Krista Williams won’t let her little girls forget their daddy — not for one day, and especially not at bedtime.
Their daddy was Army Staff Sgt. Wesley “Wes” Williams of New Carlisle. He was killed in late 2012 in combat in Afghanistan when Faith was 1 and Krista was pregnant with Valerie.
“Our bedtime routine consists of saying goodnight to him, and we’ve got pictures of him all throughout the house,” Krista Williams said. “The girls still talk to him and about him like he’s still here.”
His family will see his memory publicly honored on Sept. 24 at the Grand Lake Marathon in Celina. Ken Bigham, a 59-year-old from Celina representing Flags 4 Fallen, will carry an American flag in honor of Wes Williams and present it to his family at the end of the race.
“It’s nice to know that our family hasn’t been forgotten,” Krista Williams said. “It’s a neat thing that they’re doing for families like mine.”
Krista Williams, her girls, Wes Williams’ parents Lars and Linda Williams and his 14-year-old sister Hannah Williams will all attend the race.
Flags 4 Fallen was started last year by Richard Clark of Portland, Ind. He carried a flag for a fallen soldier from Knoxville, Tenn., at the 2015 Grand Lake Marathon and for a paratrooper from Buffalo, N.Y., at a half-marathon in Noblesville, Ind., in May.
“That’s a lot of dedication to be able to run those races and the time it takes to do it,” Lars Williams said. “And then the extra emphasis on running for someone. I just think that’s really wonderful that they do that.”
Clark, who served as an Army paratrooper in the 1980s, is unable to run in this year’s marathon, so Bigham accepted the honor. The two met through Facebook, which is how most of this project has gained momentum.
Clark ran in the inaugural 2014 marathon that loops around Grand Lake St. Mary’s. He carried a flag rolled up like a baton and held together with rubber bands. As Clark neared the finish line he unrolled the flag and waved it.
As he had done in a few previous races, Clark handed the flag to a stranger and said, “Remember the troops.” Bigham was near the finish line and watched it happen.
Just after Clark unfurled the flag, freelance photographer Dan Shaner took his picture. Shaner later sent Clark the photo. That’s when Clark realized running with flags could have a bigger purpose.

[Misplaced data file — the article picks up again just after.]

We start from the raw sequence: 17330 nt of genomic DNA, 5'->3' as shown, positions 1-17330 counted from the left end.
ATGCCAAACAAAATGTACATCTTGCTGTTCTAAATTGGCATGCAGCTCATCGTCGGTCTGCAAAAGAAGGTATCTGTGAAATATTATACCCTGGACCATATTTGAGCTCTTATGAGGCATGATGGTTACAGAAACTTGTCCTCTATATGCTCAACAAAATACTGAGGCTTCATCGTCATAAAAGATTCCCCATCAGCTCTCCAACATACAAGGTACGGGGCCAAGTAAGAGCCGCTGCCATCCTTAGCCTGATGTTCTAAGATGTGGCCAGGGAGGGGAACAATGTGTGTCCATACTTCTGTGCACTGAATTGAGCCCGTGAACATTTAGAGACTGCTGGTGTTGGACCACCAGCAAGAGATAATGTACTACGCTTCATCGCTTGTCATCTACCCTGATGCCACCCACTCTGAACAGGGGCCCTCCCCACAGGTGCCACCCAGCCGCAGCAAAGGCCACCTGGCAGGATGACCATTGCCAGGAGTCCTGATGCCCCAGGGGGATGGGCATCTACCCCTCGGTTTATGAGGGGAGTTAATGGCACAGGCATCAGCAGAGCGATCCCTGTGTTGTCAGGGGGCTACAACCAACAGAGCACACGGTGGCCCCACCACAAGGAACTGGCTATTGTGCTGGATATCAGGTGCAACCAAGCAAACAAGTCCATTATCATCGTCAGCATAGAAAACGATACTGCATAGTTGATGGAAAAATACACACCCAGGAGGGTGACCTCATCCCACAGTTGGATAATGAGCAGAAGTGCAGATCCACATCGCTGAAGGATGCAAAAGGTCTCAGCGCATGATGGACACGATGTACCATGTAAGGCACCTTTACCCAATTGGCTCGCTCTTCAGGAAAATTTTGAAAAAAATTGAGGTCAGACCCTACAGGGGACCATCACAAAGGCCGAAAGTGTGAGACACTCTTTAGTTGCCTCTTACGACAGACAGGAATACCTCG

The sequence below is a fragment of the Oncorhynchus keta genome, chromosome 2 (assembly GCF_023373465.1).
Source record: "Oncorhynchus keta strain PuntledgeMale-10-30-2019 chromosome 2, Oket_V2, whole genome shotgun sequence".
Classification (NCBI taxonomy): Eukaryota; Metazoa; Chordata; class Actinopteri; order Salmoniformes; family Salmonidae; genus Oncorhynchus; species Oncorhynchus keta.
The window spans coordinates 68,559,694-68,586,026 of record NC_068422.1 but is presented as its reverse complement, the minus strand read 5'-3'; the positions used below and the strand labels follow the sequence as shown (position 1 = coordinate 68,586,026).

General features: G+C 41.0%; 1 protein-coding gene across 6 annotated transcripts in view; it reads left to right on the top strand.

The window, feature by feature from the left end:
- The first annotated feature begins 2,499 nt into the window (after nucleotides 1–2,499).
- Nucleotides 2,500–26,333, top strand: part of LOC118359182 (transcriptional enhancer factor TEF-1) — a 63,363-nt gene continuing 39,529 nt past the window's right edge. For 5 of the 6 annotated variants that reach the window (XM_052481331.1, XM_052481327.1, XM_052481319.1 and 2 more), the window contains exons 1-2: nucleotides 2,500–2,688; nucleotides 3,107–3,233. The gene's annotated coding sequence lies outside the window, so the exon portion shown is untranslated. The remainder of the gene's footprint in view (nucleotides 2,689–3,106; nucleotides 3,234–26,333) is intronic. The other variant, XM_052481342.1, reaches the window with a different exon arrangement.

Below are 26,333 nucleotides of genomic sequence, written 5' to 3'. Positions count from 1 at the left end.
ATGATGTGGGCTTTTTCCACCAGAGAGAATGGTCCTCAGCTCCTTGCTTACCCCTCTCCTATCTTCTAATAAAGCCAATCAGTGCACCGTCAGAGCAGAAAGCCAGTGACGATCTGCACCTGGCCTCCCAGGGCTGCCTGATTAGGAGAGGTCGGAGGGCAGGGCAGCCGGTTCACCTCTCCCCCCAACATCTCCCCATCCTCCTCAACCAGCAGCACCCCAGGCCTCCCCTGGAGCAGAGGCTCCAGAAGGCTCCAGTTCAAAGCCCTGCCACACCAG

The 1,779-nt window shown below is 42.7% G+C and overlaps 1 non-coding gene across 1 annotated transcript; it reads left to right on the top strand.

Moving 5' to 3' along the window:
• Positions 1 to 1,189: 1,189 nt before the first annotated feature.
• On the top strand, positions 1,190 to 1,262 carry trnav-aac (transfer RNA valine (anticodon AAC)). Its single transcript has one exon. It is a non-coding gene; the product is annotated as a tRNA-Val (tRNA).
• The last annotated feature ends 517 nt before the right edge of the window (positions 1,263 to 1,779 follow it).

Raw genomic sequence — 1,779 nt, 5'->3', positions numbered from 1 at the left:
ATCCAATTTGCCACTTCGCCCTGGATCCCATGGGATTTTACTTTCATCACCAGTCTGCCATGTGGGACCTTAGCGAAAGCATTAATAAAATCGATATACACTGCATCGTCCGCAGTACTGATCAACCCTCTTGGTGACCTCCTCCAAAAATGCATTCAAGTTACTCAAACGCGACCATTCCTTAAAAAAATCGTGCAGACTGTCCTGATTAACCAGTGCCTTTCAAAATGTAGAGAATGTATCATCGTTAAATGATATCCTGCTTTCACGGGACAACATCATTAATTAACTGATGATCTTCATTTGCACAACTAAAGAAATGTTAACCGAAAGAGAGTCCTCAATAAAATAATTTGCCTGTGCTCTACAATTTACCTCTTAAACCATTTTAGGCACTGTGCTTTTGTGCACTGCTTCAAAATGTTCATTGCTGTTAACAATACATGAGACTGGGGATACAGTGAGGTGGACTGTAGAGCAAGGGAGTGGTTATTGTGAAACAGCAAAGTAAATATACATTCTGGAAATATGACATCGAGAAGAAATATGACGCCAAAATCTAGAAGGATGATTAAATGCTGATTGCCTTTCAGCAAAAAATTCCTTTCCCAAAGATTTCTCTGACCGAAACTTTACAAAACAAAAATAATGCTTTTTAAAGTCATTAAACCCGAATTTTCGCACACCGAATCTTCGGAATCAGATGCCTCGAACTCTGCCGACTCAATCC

“That’s how things grow,” Clark said. “Every foundation on Facebook started with one person’s crazy idea. And this one’s mine.”
Bigham couldn’t forget what he’d seen Clark do, so several months later he contacted Clark and offered his help. Clark asked Bigham to run for Williams. Bigham needed some time to consider if he was capable. He thought he’d run his last marathon in 2014.
“It’s a big challenge to train for this,” said Bigham, who isn’t a veteran. “I wanted to be sure I was in good enough physical shape to do this because I’ve never dropped out of a race in my life. Getting the flag across the finish line is mandatory in this one.”
Lars Williams understands that determination. He served in the Army from 1984 to 1987 and was stationed at Fort Hood in Texas when Wes Williams was born.
His father served in the Army during World War II and re-entered the military in the Air Force for the Korean and Vietnam wars. His dad’s father and step-father served in the Army in World War I. And numerous uncles and cousins on his mother’s side served from World War I all the way to Iraq.
“I just want everybody not to forget anyone, no matter what war, no matter the circumstances,” Lars Williams said. “They all need to be remembered and thought of. One of the things I’ve always heard is they’re only truly gone when their name’s forgotten.”
Clark also wants to make sure that doesn’t happen. Because of Facebook, he envisions a day when runners carry flags in races all over the map.
Flags 4 Fallen couldn’t exist without the cooperation of the races and the communities, he said. Most of all he credits families like the Williamses with trusting him to follow through on his promises.
“I’m not taking a risk,” Clark said. “They’re the ones taking a leap of faith, so they deserve a lot more credit than I do. They’re the ones putting their emotions on the line, not me.”
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